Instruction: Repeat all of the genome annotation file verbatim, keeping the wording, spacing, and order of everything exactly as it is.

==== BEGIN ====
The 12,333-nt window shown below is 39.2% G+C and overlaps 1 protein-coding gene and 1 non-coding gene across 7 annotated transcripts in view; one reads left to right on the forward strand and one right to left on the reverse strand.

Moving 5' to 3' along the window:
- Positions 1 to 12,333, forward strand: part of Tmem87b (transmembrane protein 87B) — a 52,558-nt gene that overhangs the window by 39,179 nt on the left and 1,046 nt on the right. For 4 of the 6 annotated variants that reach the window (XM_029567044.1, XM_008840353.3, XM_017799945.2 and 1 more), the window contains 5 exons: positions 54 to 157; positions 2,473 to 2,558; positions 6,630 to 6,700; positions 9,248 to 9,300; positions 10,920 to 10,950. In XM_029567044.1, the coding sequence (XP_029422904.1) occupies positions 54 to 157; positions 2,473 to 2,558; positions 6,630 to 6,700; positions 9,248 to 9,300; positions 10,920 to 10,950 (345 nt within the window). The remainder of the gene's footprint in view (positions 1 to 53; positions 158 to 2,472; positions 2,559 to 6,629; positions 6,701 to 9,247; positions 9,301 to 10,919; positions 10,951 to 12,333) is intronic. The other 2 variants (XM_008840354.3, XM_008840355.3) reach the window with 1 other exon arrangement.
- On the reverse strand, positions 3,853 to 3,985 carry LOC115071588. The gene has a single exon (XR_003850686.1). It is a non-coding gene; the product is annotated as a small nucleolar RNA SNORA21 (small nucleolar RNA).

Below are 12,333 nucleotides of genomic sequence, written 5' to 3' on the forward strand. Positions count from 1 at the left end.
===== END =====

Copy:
The 12,333-nt window shown below is 39.2% G+C and overlaps 1 protein-coding gene and 1 non-coding gene across 7 annotated transcripts in view; one reads left to right on the forward strand and one right to left on the reverse strand.

Moving 5' to 3' along the window:
- Positions 1 to 12,333, forward strand: part of Tmem87b (transmembrane protein 87B) — a 52,558-nt gene that overhangs the window by 39,179 nt on the left and 1,046 nt on the right. For 4 of the 6 annotated variants that reach the window (XM_029567044.1, XM_008840353.3, XM_017799945.2 and 1 more), the window contains 5 exons: positions 54 to 157; positions 2,473 to 2,558; positions 6,630 to 6,700; positions 9,248 to 9,300; positions 10,920 to 10,950. In XM_029567044.1, the coding sequence (XP_029422904.1) occupies positions 54 to 157; positions 2,473 to 2,558; positions 6,630 to 6,700; positions 9,248 to 9,300; positions 10,920 to 10,950 (345 nt within the window). The remainder of the gene's footprint in view (positions 1 to 53; positions 158 to 2,472; positions 2,559 to 6,629; positions 6,701 to 9,247; positions 9,301 to 10,919; positions 10,951 to 12,333) is intronic. The other 2 variants (XM_008840354.3, XM_008840355.3) reach the window with 1 other exon arrangement.
- On the reverse strand, positions 3,853 to 3,985 carry LOC115071588. The gene has a single exon (XR_003850686.1). It is a non-coding gene; the product is annotated as a small nucleolar RNA SNORA21 (small nucleolar RNA).

Below are 12,333 nucleotides of genomic sequence, written 5' to 3' on the forward strand. Positions count from 1 at the left end.